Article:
The classic movie stereotype goes something like this: a high-powered female exec burns the candle at both ends. She works hard to smash the glass ceiling on her way to the top, and is the first to get a round in and crack a joke on a team building night out.
In her free time, she's just as high-achieving—exercising, partying, and throwing Masterchef-worthy dinner parties. Then one day it all just stops. She hits the wall thanks to burnout, has a moment of life's-too-short epiphany and learns the true meaning of life (love, kids, yoga, long walks on a cool day).
But real burnout couldn't be more different to the work-hard-play-hard image most of us have of burnout. And while the real woman suffering from it might be under pressure at work, she simply doesn't have the energy to enjoy life outside it. She's so focused on her career that fitness falls by the wayside, baking is a distant dream (she lives off takeouts), and instead of unwinding with colleagues, she's more likely to resent them from afar for not feeling the same way.
In short: the real sign of burnout? You just don't give a damn. And in this month's ?Cosmopolitan UK?, we speak to some of the women who burn themselves out in ways you might not imagine. With 82 percent admitting to experiencing negative emotions? and 71 percent having experienced an anxiety or panic attack due to stress, it's clear burnout is a big deal in your lives.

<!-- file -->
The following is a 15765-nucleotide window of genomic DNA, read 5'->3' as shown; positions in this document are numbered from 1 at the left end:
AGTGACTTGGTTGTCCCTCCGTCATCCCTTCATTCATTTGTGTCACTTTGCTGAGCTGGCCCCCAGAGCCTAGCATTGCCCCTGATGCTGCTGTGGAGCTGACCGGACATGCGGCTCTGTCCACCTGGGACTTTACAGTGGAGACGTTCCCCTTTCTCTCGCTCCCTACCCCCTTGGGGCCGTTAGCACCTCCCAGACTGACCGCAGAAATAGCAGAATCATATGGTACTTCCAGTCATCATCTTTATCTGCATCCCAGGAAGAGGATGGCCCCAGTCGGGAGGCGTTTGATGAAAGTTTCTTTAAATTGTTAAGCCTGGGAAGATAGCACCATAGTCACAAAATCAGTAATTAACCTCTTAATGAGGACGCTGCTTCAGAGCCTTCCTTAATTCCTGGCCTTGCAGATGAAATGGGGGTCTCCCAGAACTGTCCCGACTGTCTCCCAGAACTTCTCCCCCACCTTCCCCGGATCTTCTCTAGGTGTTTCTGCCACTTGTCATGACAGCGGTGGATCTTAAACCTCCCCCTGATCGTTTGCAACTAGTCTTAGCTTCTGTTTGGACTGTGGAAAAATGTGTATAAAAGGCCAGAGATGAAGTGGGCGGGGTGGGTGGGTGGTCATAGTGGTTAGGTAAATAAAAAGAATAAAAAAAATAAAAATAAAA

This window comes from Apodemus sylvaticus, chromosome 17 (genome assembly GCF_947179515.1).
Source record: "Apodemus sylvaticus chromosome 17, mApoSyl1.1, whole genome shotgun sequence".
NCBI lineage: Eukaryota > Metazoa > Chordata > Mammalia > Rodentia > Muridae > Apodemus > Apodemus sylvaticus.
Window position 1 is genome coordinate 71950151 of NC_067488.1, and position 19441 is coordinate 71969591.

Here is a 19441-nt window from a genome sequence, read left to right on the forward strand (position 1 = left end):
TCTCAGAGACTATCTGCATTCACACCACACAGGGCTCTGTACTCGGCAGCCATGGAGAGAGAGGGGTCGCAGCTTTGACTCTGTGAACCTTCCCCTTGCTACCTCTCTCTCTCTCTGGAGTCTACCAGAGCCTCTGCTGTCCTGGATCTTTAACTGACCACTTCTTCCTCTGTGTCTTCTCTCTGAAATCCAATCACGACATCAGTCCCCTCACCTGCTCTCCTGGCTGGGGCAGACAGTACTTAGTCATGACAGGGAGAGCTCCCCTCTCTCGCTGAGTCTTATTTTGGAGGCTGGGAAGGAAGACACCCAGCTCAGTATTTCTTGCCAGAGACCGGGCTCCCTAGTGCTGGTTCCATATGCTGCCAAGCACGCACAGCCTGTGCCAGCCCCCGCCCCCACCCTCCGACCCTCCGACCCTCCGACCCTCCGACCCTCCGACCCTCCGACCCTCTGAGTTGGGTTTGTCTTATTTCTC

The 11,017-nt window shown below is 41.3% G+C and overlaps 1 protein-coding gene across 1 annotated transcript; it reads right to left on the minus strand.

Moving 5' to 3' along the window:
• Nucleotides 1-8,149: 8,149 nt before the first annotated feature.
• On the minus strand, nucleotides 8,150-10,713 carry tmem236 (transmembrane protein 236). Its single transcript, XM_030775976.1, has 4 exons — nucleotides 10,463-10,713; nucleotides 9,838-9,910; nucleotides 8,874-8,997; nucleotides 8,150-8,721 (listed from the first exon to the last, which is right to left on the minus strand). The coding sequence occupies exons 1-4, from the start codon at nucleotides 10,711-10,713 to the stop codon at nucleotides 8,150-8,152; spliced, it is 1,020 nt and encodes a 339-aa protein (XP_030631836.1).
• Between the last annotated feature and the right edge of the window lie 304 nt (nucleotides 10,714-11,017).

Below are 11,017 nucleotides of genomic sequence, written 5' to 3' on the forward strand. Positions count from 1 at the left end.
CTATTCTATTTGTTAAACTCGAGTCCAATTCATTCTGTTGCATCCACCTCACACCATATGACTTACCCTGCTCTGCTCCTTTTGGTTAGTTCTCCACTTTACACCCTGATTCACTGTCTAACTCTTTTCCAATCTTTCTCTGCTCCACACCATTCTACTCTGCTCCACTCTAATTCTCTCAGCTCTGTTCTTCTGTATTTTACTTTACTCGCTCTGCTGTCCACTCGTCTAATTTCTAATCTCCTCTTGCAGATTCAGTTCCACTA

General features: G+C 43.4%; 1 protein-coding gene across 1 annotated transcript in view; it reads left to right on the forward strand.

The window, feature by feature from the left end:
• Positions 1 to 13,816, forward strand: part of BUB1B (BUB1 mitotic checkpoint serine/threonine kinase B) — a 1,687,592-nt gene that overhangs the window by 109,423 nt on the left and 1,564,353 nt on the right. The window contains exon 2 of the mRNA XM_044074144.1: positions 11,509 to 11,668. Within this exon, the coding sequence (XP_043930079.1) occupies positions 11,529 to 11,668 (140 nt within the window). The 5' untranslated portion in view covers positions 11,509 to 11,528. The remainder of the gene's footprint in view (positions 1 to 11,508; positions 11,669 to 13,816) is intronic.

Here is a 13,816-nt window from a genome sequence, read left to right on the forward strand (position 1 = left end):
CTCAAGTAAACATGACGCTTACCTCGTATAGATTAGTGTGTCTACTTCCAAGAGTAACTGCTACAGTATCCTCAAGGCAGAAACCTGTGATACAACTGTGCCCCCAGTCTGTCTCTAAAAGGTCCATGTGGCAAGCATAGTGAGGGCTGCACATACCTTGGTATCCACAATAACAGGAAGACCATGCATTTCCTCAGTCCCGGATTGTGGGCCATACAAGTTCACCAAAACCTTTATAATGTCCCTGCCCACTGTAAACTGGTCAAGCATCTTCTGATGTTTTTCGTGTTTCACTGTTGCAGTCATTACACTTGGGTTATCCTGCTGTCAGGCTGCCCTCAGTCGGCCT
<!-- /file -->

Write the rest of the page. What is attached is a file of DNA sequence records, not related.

HR executive Leeanne Graham, 30, who spoke to Cosmopolitan UK about burnout, admitted that when she was a sufferer, burnout colored her whole life.
"I hid work documents in the back of a drawer, because if I couldn't see them they didn't exist. I knew my colleagues would have to take up the slack, so I lay awake every night worrying. If I took annual leave, I'd be terrified of being found out—but even that didn't make me do the work. It was like a brick wall I couldn't get over."
Signs to look out for, which could indicate your workplace is an environment ripe for cases of burnout, include:
- ?Having far more work than you think it's reasonable to have to complete each day
- Feeling others are rewarded much more favorably than you for doing the same work
- A lack of close personal relationships at work
- Bad or ineffective leadership
- No opportunity to influence decisions that impact directly on your work, and feeling helpless because of it
This article originally appeared on Cosmopolitan.co.uk. Minor edits have been made by the Cosmo.ph editors.